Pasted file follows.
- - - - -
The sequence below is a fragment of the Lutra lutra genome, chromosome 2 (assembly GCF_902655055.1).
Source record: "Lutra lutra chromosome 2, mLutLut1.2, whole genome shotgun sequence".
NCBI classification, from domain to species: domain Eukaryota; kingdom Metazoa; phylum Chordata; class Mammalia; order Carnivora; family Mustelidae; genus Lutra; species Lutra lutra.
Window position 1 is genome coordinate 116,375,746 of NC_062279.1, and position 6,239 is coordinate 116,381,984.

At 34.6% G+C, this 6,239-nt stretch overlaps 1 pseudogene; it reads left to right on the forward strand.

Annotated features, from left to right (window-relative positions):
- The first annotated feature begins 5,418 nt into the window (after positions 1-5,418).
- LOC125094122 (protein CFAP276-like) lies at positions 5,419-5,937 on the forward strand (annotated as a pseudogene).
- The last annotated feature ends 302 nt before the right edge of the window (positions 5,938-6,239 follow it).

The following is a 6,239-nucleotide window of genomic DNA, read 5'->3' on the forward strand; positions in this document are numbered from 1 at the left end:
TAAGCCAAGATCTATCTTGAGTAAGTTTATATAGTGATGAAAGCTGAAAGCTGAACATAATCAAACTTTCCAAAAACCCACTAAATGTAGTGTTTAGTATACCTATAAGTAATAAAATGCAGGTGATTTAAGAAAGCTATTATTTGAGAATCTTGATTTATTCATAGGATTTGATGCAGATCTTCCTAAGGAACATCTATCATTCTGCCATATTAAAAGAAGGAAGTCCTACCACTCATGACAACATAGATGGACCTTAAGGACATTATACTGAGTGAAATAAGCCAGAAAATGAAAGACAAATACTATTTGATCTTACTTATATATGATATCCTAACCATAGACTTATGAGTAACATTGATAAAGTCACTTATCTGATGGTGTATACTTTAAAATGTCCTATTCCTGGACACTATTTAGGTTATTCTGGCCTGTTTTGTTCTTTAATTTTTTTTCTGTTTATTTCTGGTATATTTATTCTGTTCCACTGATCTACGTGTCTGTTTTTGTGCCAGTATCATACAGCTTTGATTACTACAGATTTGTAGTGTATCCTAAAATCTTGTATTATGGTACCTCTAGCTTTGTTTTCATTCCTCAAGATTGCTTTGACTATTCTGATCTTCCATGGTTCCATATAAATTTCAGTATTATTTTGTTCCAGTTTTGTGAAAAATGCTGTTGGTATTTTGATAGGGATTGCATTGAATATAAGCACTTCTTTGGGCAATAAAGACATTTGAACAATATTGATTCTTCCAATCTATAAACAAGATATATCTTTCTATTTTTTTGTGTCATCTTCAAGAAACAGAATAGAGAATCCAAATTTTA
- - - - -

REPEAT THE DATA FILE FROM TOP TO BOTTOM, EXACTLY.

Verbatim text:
The sequence below is a fragment of the Lutra lutra genome, chromosome 2 (assembly GCF_902655055.1).
Source record: "Lutra lutra chromosome 2, mLutLut1.2, whole genome shotgun sequence".
NCBI classification, from domain to species: domain Eukaryota; kingdom Metazoa; phylum Chordata; class Mammalia; order Carnivora; family Mustelidae; genus Lutra; species Lutra lutra.
Window position 1 is genome coordinate 116,375,746 of NC_062279.1, and position 6,239 is coordinate 116,381,984.

At 34.6% G+C, this 6,239-nt stretch overlaps 1 pseudogene; it reads left to right on the forward strand.

Annotated features, from left to right (window-relative positions):
- The first annotated feature begins 5,418 nt into the window (after positions 1-5,418).
- LOC125094122 (protein CFAP276-like) lies at positions 5,419-5,937 on the forward strand (annotated as a pseudogene).
- The last annotated feature ends 302 nt before the right edge of the window (positions 5,938-6,239 follow it).

The following is a 6,239-nucleotide window of genomic DNA, read 5'->3' on the forward strand; positions in this document are numbered from 1 at the left end:
TAAGCCAAGATCTATCTTGAGTAAGTTTATATAGTGATGAAAGCTGAAAGCTGAACATAATCAAACTTTCCAAAAACCCACTAAATGTAGTGTTTAGTATACCTATAAGTAATAAAATGCAGGTGATTTAAGAAAGCTATTATTTGAGAATCTTGATTTATTCATAGGATTTGATGCAGATCTTCCTAAGGAACATCTATCATTCTGCCATATTAAAAGAAGGAAGTCCTACCACTCATGACAACATAGATGGACCTTAAGGACATTATACTGAGTGAAATAAGCCAGAAAATGAAAGACAAATACTATTTGATCTTACTTATATATGATATCCTAACCATAGACTTATGAGTAACATTGATAAAGTCACTTATCTGATGGTGTATACTTTAAAATGTCCTATTCCTGGACACTATTTAGGTTATTCTGGCCTGTTTTGTTCTTTAATTTTTTTTCTGTTTATTTCTGGTATATTTATTCTGTTCCACTGATCTACGTGTCTGTTTTTGTGCCAGTATCATACAGCTTTGATTACTACAGATTTGTAGTGTATCCTAAAATCTTGTATTATGGTACCTCTAGCTTTGTTTTCATTCCTCAAGATTGCTTTGACTATTCTGATCTTCCATGGTTCCATATAAATTTCAGTATTATTTTGTTCCAGTTTTGTGAAAAATGCTGTTGGTATTTTGATAGGGATTGCATTGAATATAAGCACTTCTTTGGGCAATAAAGACATTTGAACAATATTGATTCTTCCAATCTATAAACAAGATATATCTTTCTATTTTTTTGTGTCATCTTCAAGAAACAGAATAGAGAATCCAAATTTTA